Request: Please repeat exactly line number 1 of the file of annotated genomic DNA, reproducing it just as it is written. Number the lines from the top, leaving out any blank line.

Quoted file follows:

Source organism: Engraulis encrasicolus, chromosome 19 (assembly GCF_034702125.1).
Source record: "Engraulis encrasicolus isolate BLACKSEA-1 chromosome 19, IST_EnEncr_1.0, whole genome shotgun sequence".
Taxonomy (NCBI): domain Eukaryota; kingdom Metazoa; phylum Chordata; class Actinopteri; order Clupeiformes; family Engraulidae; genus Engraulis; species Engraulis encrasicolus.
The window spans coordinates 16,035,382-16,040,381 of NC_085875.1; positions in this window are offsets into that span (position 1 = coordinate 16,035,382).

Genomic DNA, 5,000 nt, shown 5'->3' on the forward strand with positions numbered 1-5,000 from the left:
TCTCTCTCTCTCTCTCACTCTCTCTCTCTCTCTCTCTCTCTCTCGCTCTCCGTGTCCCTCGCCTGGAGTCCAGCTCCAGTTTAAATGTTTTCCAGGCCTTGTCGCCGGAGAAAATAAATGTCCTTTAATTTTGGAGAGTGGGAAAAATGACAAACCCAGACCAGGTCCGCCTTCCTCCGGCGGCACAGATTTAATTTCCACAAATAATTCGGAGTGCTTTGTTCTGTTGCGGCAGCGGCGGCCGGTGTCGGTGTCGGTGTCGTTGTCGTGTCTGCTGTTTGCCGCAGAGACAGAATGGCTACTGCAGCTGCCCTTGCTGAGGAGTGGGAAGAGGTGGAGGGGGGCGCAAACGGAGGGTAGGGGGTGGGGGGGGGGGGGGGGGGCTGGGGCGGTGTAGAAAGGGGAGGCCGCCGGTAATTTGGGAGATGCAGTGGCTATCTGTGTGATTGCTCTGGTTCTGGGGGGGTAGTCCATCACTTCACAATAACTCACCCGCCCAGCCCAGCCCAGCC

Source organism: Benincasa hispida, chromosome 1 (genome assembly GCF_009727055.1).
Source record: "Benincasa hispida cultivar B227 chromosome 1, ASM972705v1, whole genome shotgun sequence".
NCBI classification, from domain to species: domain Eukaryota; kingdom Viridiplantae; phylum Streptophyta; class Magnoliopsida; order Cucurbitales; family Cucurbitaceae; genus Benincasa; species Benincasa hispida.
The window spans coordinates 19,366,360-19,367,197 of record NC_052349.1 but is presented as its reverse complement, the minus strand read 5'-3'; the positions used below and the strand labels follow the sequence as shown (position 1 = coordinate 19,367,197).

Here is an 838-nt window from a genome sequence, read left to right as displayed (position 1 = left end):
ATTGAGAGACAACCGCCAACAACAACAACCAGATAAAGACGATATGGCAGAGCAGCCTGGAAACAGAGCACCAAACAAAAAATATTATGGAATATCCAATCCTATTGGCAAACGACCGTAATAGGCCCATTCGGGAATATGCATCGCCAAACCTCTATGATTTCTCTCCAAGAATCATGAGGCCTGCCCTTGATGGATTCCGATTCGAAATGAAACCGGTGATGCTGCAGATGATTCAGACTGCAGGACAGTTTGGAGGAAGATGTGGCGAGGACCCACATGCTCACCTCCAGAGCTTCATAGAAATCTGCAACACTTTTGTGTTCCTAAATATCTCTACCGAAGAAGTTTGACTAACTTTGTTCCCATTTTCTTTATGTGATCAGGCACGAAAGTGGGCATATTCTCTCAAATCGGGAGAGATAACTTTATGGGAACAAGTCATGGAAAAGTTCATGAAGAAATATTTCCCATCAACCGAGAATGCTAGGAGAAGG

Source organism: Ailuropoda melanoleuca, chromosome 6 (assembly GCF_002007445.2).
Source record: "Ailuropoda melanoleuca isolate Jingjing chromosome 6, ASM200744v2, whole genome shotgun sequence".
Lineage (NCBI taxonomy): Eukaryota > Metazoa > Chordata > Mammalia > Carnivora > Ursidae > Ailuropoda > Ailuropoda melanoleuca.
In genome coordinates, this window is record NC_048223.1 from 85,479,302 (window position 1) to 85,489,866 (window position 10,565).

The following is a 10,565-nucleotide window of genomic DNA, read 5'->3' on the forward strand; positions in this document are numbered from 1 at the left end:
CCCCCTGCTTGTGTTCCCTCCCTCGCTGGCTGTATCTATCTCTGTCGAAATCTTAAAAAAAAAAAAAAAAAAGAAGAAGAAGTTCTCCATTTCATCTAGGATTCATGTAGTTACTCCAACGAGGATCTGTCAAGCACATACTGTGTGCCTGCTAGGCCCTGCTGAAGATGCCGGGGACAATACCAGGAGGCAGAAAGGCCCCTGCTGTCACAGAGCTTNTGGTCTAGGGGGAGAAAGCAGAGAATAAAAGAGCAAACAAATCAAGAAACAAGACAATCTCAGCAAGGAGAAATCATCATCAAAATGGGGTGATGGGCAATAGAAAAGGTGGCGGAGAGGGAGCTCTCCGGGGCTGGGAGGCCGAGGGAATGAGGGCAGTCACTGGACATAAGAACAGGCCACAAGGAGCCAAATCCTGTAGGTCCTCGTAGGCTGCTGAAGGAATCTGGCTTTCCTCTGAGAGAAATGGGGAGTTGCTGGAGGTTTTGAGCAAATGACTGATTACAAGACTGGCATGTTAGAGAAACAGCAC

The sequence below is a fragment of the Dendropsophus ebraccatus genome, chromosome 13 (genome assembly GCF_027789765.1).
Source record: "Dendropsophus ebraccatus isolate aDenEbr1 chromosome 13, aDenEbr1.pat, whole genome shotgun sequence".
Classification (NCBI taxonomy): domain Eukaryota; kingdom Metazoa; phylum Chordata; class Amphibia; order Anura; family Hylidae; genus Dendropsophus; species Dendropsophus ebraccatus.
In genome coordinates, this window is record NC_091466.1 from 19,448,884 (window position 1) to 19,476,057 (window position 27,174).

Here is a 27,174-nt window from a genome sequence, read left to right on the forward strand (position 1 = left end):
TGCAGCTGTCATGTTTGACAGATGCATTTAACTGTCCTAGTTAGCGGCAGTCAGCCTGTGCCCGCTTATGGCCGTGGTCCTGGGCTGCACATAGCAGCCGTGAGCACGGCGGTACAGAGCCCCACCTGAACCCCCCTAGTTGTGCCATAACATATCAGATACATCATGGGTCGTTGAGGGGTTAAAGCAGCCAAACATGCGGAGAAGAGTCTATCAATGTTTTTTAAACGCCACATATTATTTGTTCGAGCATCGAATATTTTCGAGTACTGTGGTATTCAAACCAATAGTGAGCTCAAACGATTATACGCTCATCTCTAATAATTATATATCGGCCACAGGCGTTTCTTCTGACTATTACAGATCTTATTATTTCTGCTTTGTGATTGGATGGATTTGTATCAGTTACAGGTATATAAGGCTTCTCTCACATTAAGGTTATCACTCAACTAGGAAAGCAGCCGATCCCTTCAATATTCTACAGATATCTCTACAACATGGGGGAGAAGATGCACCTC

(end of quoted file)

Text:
Source organism: Engraulis encrasicolus, chromosome 19 (assembly GCF_034702125.1).